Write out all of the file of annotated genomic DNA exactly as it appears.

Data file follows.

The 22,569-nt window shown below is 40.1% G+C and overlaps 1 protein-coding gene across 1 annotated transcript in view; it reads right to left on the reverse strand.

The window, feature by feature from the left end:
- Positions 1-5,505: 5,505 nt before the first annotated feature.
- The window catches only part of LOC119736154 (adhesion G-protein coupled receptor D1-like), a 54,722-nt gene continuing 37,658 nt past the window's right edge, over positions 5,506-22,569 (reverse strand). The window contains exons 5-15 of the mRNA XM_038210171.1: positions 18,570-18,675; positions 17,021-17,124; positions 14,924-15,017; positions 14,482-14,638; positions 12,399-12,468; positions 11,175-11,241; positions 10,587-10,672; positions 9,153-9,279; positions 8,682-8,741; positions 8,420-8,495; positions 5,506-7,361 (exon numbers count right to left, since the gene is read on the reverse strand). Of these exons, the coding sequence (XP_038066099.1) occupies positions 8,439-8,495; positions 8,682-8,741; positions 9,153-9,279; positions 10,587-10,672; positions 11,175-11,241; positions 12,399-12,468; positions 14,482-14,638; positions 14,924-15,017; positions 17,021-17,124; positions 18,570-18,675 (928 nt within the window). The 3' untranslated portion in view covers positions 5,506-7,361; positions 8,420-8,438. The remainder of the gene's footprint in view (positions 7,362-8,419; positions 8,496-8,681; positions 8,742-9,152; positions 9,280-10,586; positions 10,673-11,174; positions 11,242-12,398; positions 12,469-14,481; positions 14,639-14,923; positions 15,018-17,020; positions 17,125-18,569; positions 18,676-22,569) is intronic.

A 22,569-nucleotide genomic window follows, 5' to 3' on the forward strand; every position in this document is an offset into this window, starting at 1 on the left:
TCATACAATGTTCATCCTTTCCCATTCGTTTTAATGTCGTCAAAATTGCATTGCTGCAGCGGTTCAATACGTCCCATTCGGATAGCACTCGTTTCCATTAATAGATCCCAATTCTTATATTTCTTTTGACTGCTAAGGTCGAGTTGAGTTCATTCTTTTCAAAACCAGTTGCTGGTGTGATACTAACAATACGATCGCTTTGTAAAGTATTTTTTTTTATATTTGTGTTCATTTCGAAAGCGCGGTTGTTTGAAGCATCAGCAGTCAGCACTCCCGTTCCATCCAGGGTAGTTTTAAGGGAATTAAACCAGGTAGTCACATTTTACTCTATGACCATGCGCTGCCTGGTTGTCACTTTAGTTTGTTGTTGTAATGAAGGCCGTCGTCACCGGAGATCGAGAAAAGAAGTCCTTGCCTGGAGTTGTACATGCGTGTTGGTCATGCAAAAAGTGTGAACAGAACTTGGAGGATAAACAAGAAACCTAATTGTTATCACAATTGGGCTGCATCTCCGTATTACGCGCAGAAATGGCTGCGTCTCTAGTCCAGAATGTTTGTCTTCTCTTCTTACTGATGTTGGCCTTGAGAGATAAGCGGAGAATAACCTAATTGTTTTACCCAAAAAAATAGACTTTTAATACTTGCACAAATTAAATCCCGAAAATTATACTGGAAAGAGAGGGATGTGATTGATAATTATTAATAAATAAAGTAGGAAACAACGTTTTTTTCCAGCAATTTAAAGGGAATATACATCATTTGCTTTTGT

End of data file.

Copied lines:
The 22,569-nt window shown below is 40.1% G+C and overlaps 1 protein-coding gene across 1 annotated transcript in view; it reads right to left on the reverse strand.

The window, feature by feature from the left end:
- Positions 1-5,505: 5,505 nt before the first annotated feature.
- The window catches only part of LOC119736154 (adhesion G-protein coupled receptor D1-like), a 54,722-nt gene continuing 37,658 nt past the window's right edge, over positions 5,506-22,569 (reverse strand). The window contains exons 5-15 of the mRNA XM_038210171.1: positions 18,570-18,675; positions 17,021-17,124; positions 14,924-15,017; positions 14,482-14,638; positions 12,399-12,468; positions 11,175-11,241; positions 10,587-10,672; positions 9,153-9,279; positions 8,682-8,741; positions 8,420-8,495; positions 5,506-7,361 (exon numbers count right to left, since the gene is read on the reverse strand). Of these exons, the coding sequence (XP_038066099.1) occupies positions 8,439-8,495; positions 8,682-8,741; positions 9,153-9,279; positions 10,587-10,672; positions 11,175-11,241; positions 12,399-12,468; positions 14,482-14,638; positions 14,924-15,017; positions 17,021-17,124; positions 18,570-18,675 (928 nt within the window). The 3' untranslated portion in view covers positions 5,506-7,361; positions 8,420-8,438. The remainder of the gene's footprint in view (positions 7,362-8,419; positions 8,496-8,681; positions 8,742-9,152; positions 9,280-10,586; positions 10,673-11,174; positions 11,242-12,398; positions 12,469-14,481; positions 14,639-14,923; positions 15,018-17,020; positions 17,125-18,569; positions 18,676-22,569) is intronic.

A 22,569-nucleotide genomic window follows, 5' to 3' on the forward strand; every position in this document is an offset into this window, starting at 1 on the left:
TCATACAATGTTCATCCTTTCCCATTCGTTTTAATGTCGTCAAAATTGCATTGCTGCAGCGGTTCAATACGTCCCATTCGGATAGCACTCGTTTCCATTAATAGATCCCAATTCTTATATTTCTTTTGACTGCTAAGGTCGAGTTGAGTTCATTCTTTTCAAAACCAGTTGCTGGTGTGATACTAACAATACGATCGCTTTGTAAAGTATTTTTTTTTATATTTGTGTTCATTTCGAAAGCGCGGTTGTTTGAAGCATCAGCAGTCAGCACTCCCGTTCCATCCAGGGTAGTTTTAAGGGAATTAAACCAGGTAGTCACATTTTACTCTATGACCATGCGCTGCCTGGTTGTCACTTTAGTTTGTTGTTGTAATGAAGGCCGTCGTCACCGGAGATCGAGAAAAGAAGTCCTTGCCTGGAGTTGTACATGCGTGTTGGTCATGCAAAAAGTGTGAACAGAACTTGGAGGATAAACAAGAAACCTAATTGTTATCACAATTGGGCTGCATCTCCGTATTACGCGCAGAAATGGCTGCGTCTCTAGTCCAGAATGTTTGTCTTCTCTTCTTACTGATGTTGGCCTTGAGAGATAAGCGGAGAATAACCTAATTGTTTTACCCAAAAAAATAGACTTTTAATACTTGCACAAATTAAATCCCGAAAATTATACTGGAAAGAGAGGGATGTGATTGATAATTATTAATAAATAAAGTAGGAAACAACGTTTTTTTCCAGCAATTTAAAGGGAATATACATCATTTGCTTTTGT